How they managed to miss the fact that the EU is a political project intended to create a single European state with a single government in Brussels, destroying nation states and neutering their democratically elected governments on the way, I don’t know. It’s not a secret. The “ever closer union” mantra is pretty explicit, I would have thought.
Except to the left, that is. The admission of their ignorance all this time is a revelation of their stupidity – because, according to their logic, if the only people against the European Union are patriots, Little Englanders, old-fashioned Conservatives and the swivel-eyed fruitcake loons of Ukip, then clearly the correct stance is the opposite. No need to do any research, just tick the right boxes, mouth the right platitudes and away you go. That’s what passes for thought with these people.
Now, rather suddenly, the reality confronts them, and like children who have been constantly warned not to stick their fingers in the fire, then do precisely that, they’re running around screaming, “but I didn’t know!”
The arguments against the whole project have been rehearsed (and ignored) repeatedly, as have those against the single currency, which is a prerequisite for full political union. The left cannot keep blaming the economic mess on laissez-faire neoliberalism or accusing the northern states of deliberately engineering the exploitation of the southern states. Nor can they blame banks and capitalists, urging the Greeks to default, for, as Tim Worstall points out:
There’s one really rather simple reason why this Greek debt problem is so intractable. It’s one that is obvious, but isn’t generally pointed to. It’s that there are no capitalists or bankers who hold that Greek debt. Therefore the problem cannot be solved by just nicking the money off the capitalists and or bankers. Which, given that that is the way that most debt problems are solved, is something of a problem. Nearly all of the money is owed by one set of taxpayers to some other set of taxpayers. And so we can’t really say that democracy is winning or losing in a solution: it would be whose democracy is winning or losing at best.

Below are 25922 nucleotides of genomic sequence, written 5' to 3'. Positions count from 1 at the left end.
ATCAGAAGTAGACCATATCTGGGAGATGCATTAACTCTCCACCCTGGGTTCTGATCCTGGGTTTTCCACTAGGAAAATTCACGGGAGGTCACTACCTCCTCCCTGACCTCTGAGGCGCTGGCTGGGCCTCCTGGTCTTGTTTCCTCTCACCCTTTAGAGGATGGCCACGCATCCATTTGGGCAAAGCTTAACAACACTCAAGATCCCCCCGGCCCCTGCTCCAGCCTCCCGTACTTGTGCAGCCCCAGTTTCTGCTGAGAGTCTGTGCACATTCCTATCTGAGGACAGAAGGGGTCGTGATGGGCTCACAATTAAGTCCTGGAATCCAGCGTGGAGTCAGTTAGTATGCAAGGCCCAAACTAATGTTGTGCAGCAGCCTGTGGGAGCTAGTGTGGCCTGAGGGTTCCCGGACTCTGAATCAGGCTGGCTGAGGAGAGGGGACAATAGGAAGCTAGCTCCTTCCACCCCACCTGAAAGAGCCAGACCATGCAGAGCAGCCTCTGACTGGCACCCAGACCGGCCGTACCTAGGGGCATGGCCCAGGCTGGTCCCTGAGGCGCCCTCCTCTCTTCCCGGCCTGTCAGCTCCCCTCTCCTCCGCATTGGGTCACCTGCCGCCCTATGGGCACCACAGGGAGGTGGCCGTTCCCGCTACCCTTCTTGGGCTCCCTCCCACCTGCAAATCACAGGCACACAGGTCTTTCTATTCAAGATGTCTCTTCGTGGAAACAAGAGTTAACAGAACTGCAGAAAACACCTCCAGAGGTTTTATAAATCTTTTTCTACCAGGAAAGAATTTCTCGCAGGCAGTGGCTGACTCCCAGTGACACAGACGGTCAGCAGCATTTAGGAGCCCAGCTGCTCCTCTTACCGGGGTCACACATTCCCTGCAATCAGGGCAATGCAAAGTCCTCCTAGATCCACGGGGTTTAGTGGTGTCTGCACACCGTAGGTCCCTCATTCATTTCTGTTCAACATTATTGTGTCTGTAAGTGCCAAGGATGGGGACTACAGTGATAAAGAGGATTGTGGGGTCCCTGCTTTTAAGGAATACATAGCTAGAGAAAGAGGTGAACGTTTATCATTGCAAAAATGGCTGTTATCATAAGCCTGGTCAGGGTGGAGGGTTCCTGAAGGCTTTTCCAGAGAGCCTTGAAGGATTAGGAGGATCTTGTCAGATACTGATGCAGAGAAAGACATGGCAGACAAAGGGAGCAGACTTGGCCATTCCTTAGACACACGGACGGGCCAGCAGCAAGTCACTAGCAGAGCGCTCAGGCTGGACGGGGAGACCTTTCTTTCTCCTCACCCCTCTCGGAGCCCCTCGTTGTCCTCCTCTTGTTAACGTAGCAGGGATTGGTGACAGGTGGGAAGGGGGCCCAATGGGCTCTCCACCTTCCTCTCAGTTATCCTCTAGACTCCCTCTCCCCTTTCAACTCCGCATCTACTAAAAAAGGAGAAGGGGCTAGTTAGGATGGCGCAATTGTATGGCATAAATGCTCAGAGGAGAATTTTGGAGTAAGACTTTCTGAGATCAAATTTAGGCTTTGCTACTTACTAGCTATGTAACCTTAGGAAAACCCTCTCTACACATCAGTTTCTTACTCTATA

It was inevitable that something would expose the EU for the elitist, anti-democratic racket that it really is. Problems with mass immigration and the consequent growing nationalism in many member states are one symptom. These are issues that can be played down by the EU. The economic carnage being wreaked in Greece, however, cannot be sanitised and contained by compliant media and politicians. When you see Guy Verhofstadt, MEP, shouting at Alexis Tsipras in the European Parliament you know the elites are desperate to keep their little empire intact.
Whether the British left has either the nous or the courage to reject the European project is another matter – they embraced the EU thirty years ago for purely electoral advantage against the Maastricht-beleaguered Tories, so they’ve proved themselves lacking in integrity. On the other hand, since the situation is now reversed and it’s the Conservatives who are pro-EU, the upcoming referendum would give them a great opportunity to put the frighteners on Cameron. It must be tempting.
If they do turn, though, one of the first things they can do is openly acknowledge that those Little Englander, swivel-eyed Ukip fruitcakes and Conservative throwbacks they reviled were right all along, and apologise to them.